Safeway to Face Class Action on Price Disparity

     SAN FRANCISCO (CN) - A federal judge has partially granted class certification in a lawsuit that alleges Safeway "secretly" overcharges for online groceries.
     Safeway Inc., one of the largest grocery chains in the U.S., offers home delivery in select metropolitan areas for groceries purchased online through Safeway.com, Genuardes.com and Vons.com.
     In order to use the service, consumers must accept a delivery agreement when they register online, and are also asked to click on a "special terms" agreement that lays out Safeway's pricing structure for delivered items.
     The fee for delivery ranges between $7 and $13 "depending on order size and delivery options," the complaint says.
     According to lead plaintiff Michael Rodman, online shoppers are told they will pay the same prices for products as they would if they bought them at a brick and mortar store.
     In reality, he says, the grocer uses a "scaled system" to mark up prices on items that are delivered.
     Rodman claims Safeway "adds $.10 for every dollar of the in-store price. So, for items that cost $.01 to $0.99 in the store, Safeway adds an extra $.10 for the same item delivered," the complaint states.
     The percentage goes up to $.20 for items over a dollar and $.30 for items over two dollars.
     "Since Safeway uses $.10 increments for every dollar of in-store cost, consumers are overcharged at least 10 percent extra for most home-delivered items," Rodman says.
     He sued Safeway in June 2011 for breach of contract and violation of the California Consumers Legal Remedies Act, Unfair Competition Law and False Advertising Law.
     Rodman filed a motion for class certification on all claims in September 2013. Last week, U.S. District Judge Jon S. Tigar granted the motion in regard to the breach of contract claim only.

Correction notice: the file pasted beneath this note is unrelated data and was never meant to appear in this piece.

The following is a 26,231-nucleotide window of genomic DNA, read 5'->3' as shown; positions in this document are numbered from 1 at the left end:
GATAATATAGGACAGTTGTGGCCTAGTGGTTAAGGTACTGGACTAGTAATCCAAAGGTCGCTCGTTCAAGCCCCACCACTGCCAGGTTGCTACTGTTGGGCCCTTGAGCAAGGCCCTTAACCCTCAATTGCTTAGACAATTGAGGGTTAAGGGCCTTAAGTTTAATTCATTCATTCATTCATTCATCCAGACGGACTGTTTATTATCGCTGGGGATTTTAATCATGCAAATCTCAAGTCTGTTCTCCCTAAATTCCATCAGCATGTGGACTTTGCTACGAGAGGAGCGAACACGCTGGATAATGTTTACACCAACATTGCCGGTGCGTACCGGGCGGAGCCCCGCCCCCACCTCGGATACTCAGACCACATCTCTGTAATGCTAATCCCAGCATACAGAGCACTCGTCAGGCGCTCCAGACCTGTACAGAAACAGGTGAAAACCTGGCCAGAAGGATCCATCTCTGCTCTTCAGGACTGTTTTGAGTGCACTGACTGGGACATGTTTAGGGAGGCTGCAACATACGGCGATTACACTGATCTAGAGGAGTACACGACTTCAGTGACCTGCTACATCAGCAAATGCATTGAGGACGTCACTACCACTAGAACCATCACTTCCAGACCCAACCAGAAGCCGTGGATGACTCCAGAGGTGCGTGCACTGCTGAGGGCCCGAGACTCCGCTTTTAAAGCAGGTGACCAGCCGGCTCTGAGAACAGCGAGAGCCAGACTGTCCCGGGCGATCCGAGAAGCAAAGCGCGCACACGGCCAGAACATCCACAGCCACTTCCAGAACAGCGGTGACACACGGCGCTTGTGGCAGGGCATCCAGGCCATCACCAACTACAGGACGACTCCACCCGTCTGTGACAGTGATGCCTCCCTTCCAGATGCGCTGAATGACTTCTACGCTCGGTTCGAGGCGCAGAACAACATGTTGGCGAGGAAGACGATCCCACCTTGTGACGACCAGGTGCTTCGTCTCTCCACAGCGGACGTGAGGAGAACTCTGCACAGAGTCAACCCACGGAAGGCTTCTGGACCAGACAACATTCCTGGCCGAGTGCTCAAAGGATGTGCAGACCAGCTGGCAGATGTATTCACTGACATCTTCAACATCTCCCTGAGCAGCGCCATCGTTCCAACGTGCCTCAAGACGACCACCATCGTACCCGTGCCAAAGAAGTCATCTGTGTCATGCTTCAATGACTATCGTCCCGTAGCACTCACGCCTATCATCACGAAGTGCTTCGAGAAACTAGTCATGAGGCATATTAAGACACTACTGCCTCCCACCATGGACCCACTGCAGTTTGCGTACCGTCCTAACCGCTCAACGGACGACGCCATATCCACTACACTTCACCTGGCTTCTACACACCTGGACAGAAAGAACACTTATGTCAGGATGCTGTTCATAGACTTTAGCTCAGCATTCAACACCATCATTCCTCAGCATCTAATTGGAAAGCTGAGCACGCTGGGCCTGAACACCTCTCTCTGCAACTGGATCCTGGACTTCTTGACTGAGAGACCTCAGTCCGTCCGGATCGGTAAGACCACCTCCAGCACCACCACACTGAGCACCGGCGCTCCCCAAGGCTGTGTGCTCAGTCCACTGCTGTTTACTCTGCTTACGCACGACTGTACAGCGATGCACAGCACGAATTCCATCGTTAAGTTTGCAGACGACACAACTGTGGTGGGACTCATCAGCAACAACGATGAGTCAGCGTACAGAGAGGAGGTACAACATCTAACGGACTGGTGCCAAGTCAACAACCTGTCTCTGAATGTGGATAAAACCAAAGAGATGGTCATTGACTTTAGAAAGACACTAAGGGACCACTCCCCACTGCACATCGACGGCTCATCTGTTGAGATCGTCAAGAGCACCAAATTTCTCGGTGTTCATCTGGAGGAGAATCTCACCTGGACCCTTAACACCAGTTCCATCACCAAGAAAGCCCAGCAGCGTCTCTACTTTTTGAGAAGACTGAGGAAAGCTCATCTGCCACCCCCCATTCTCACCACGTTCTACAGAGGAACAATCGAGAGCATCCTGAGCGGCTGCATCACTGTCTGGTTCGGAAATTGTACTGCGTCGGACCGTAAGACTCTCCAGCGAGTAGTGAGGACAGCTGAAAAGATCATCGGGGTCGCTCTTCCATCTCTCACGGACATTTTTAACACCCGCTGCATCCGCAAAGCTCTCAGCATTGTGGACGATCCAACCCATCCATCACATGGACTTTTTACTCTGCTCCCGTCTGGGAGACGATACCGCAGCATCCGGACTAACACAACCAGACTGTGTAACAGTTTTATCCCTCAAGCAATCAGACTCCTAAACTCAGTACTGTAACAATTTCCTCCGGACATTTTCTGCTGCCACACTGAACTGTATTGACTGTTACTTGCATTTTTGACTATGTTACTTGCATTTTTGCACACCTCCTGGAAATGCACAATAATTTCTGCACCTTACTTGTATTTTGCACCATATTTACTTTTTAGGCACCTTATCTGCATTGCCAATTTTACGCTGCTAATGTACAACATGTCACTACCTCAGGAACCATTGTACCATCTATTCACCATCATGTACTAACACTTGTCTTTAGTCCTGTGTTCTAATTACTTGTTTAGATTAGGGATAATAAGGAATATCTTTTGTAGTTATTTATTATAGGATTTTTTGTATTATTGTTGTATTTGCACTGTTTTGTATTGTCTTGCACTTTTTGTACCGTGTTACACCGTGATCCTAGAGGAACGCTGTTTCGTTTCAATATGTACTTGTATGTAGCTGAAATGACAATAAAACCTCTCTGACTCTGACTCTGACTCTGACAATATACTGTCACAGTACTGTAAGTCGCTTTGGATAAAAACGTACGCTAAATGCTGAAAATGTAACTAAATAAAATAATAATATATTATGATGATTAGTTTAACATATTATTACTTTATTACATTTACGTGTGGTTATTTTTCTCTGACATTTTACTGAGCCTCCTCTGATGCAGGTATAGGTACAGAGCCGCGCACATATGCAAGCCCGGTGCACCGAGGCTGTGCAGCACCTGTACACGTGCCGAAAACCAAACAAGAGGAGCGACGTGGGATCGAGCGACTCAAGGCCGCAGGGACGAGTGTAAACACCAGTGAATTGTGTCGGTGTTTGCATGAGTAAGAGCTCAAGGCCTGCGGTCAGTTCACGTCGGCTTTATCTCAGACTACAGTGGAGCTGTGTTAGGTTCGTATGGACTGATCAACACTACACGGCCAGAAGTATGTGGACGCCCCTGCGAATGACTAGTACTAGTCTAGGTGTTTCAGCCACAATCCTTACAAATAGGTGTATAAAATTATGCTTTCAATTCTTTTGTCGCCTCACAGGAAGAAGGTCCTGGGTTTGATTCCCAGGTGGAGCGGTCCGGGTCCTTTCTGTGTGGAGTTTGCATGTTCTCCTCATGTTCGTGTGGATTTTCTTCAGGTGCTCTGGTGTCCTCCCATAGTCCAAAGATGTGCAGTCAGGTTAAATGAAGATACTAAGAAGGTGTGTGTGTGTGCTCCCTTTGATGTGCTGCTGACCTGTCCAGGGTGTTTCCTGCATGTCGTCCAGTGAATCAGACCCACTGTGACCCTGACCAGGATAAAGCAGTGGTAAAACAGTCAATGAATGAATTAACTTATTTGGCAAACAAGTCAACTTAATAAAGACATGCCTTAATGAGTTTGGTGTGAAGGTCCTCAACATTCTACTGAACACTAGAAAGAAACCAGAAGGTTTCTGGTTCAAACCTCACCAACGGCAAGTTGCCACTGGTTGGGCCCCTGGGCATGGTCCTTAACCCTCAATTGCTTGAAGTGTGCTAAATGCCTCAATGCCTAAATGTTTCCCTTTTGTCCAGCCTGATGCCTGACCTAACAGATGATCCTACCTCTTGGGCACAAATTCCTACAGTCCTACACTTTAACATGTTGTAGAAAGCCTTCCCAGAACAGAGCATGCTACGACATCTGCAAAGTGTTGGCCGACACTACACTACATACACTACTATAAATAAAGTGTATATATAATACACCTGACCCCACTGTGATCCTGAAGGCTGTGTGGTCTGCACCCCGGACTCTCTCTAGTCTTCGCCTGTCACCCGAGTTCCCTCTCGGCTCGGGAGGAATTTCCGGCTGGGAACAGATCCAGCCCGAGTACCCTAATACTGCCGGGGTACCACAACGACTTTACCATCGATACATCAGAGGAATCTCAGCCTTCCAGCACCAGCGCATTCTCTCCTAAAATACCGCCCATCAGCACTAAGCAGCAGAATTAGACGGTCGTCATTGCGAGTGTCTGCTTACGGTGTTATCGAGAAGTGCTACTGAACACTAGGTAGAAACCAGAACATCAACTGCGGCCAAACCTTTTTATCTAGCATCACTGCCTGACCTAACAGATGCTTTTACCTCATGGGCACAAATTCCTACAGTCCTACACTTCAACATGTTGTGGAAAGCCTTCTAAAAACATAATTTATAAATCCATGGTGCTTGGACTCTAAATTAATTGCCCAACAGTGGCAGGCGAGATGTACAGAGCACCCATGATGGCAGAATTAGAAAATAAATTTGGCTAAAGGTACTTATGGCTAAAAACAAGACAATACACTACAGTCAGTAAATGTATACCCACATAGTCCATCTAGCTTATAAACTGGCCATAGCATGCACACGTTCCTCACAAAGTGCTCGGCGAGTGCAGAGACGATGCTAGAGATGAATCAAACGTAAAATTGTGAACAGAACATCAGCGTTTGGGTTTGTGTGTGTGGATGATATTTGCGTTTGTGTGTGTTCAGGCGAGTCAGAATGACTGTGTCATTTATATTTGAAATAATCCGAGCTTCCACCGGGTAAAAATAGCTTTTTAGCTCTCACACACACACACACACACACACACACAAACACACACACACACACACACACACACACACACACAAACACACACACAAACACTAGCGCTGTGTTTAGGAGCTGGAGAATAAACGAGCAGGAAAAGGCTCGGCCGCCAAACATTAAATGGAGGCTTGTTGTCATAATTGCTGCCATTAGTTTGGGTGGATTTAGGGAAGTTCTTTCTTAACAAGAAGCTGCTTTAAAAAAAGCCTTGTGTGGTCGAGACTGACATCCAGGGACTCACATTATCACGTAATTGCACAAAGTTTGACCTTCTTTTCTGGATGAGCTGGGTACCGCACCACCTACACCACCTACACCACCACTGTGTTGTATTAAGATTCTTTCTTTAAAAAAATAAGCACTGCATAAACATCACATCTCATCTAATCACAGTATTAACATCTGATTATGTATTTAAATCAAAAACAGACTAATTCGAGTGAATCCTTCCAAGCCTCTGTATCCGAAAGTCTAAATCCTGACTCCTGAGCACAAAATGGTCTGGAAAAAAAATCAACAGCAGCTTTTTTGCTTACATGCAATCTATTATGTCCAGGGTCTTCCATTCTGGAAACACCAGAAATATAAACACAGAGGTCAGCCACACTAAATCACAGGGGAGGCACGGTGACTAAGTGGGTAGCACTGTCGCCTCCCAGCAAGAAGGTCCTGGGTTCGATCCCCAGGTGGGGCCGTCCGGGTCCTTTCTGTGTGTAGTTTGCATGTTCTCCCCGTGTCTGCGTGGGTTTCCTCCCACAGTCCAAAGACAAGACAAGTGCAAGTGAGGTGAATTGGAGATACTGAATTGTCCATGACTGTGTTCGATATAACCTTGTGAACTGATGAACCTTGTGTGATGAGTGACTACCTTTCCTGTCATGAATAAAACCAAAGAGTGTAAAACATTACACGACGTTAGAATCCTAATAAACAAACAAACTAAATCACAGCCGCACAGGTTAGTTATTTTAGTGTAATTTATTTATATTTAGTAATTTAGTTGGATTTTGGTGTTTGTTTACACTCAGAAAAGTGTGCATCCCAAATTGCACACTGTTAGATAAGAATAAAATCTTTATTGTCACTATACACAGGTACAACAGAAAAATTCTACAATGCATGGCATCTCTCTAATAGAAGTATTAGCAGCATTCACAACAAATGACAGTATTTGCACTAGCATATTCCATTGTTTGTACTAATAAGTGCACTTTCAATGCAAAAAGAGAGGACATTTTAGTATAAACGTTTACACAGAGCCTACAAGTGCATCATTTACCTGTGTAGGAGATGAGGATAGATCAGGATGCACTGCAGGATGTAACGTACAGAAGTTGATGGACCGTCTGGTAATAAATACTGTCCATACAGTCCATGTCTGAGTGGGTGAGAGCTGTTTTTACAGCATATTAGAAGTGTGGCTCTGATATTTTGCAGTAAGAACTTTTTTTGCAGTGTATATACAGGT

"The court does not yet reach the question of how the alleged contract should be interpreted, but it can determine, after rigorous analysis, that there is no obstacle to commonality or predominance," Tigar wrote. "The scope and proper interpretation of the objective words of the parties' agreement is a common question that applies commonly to all members of the class, is an issue whose resolution will drive resolution of the litigation, and will predominate over any individualized issues."
     Safeway argued that some customers kept shopping through Safeway.com after learning of the additional charges, opening the door for "affirmative defenses of waiver/affirmation, consent and estoppel," which would require individual inquiries, but Tigar disagreed.
     "Here, there is no reason to suspect that it is likely that a predominant number of class members might have knowingly and willingly chosen to pay an additional fee that they were under no obligation to pay under the terms of the contract," he wrote. "With no evidence to suggest that inquiry into particular issues will predominate over the common issues driving the litigation forward, a defendant cannot defeat predominance that a plaintiff has otherwise established."
     Tigar denied class certification for Rodman's statutory claims.
     He said "the fact less than five percent of Safeway.com registrants actually clicked through to view the Special Terms is likely to be fatal to most of the proposed class members' statutory claims. To the extent that plaintiff's statutory claims rest on representations of the 'Payment & Receipt' FAQ page ... an even smaller number of website visitors viewed that page. It therefore appears certain that, in determining liability on the statutory claims, individualized issues will predominate over the common issues."
     Tigar scheduled a case management conference for April 23, 2014.